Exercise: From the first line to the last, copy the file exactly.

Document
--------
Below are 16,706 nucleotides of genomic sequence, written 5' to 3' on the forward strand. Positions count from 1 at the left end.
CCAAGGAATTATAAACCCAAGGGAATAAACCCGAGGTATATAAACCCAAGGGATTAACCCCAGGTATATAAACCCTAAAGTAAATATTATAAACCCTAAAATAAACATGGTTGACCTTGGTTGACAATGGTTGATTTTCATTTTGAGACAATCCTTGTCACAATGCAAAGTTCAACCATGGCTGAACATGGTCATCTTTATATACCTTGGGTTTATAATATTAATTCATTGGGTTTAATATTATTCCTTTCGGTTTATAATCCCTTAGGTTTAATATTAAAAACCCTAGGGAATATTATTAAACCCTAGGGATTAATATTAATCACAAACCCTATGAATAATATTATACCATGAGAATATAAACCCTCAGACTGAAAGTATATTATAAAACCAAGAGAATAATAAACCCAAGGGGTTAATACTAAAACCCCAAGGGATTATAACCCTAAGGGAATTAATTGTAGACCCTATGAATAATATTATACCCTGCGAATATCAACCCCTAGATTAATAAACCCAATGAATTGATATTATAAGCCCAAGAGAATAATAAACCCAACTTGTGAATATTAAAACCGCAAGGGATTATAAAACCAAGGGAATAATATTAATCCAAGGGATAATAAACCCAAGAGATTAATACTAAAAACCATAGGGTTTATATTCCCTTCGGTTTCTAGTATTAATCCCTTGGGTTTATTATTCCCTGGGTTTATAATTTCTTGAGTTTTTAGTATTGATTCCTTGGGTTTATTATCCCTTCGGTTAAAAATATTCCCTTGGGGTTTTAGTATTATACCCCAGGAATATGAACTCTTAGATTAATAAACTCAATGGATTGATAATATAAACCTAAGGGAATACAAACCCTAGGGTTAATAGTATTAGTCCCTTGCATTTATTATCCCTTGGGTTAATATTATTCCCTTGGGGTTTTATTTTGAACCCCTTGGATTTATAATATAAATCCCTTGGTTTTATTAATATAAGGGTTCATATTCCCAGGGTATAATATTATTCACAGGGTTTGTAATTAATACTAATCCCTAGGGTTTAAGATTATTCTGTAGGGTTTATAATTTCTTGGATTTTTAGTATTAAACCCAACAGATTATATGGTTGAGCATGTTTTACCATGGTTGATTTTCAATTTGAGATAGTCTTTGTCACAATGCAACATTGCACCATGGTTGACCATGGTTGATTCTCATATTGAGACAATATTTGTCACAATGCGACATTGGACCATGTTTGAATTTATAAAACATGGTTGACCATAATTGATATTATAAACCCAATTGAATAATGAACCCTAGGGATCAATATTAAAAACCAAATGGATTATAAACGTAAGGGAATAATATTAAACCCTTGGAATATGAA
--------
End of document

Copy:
Below are 16,706 nucleotides of genomic sequence, written 5' to 3' on the forward strand. Positions count from 1 at the left end.
CCAAGGAATTATAAACCCAAGGGAATAAACCCGAGGTATATAAACCCAAGGGATTAACCCCAGGTATATAAACCCTAAAGTAAATATTATAAACCCTAAAATAAACATGGTTGACCTTGGTTGACAATGGTTGATTTTCATTTTGAGACAATCCTTGTCACAATGCAAAGTTCAACCATGGCTGAACATGGTCATCTTTATATACCTTGGGTTTATAATATTAATTCATTGGGTTTAATATTATTCCTTTCGGTTTATAATCCCTTAGGTTTAATATTAAAAACCCTAGGGAATATTATTAAACCCTAGGGATTAATATTAATCACAAACCCTATGAATAATATTATACCATGAGAATATAAACCCTCAGACTGAAAGTATATTATAAAACCAAGAGAATAATAAACCCAAGGGGTTAATACTAAAACCCCAAGGGATTATAACCCTAAGGGAATTAATTGTAGACCCTATGAATAATATTATACCCTGCGAATATCAACCCCTAGATTAATAAACCCAATGAATTGATATTATAAGCCCAAGAGAATAATAAACCCAACTTGTGAATATTAAAACCGCAAGGGATTATAAAACCAAGGGAATAATATTAATCCAAGGGATAATAAACCCAAGAGATTAATACTAAAAACCATAGGGTTTATATTCCCTTCGGTTTCTAGTATTAATCCCTTGGGTTTATTATTCCCTGGGTTTATAATTTCTTGAGTTTTTAGTATTGATTCCTTGGGTTTATTATCCCTTCGGTTAAAAATATTCCCTTGGGGTTTTAGTATTATACCCCAGGAATATGAACTCTTAGATTAATAAACTCAATGGATTGATAATATAAACCTAAGGGAATACAAACCCTAGGGTTAATAGTATTAGTCCCTTGCATTTATTATCCCTTGGGTTAATATTATTCCCTTGGGGTTTTATTTTGAACCCCTTGGATTTATAATATAAATCCCTTGGTTTTATTAATATAAGGGTTCATATTCCCAGGGTATAATATTATTCACAGGGTTTGTAATTAATACTAATCCCTAGGGTTTAAGATTATTCTGTAGGGTTTATAATTTCTTGGATTTTTAGTATTAAACCCAACAGATTATATGGTTGAGCATGTTTTACCATGGTTGATTTTCAATTTGAGATAGTCTTTGTCACAATGCAACATTGCACCATGGTTGACCATGGTTGATTCTCATATTGAGACAATATTTGTCACAATGCGACATTGGACCATGTTTGAATTTATAAAACATGGTTGACCATAATTGATATTATAAACCCAATTGAATAATGAACCCTAGGGATCAATATTAAAAACCAAATGGATTATAAACGTAAGGGAATAATATTAAACCCTTGGAATATGAA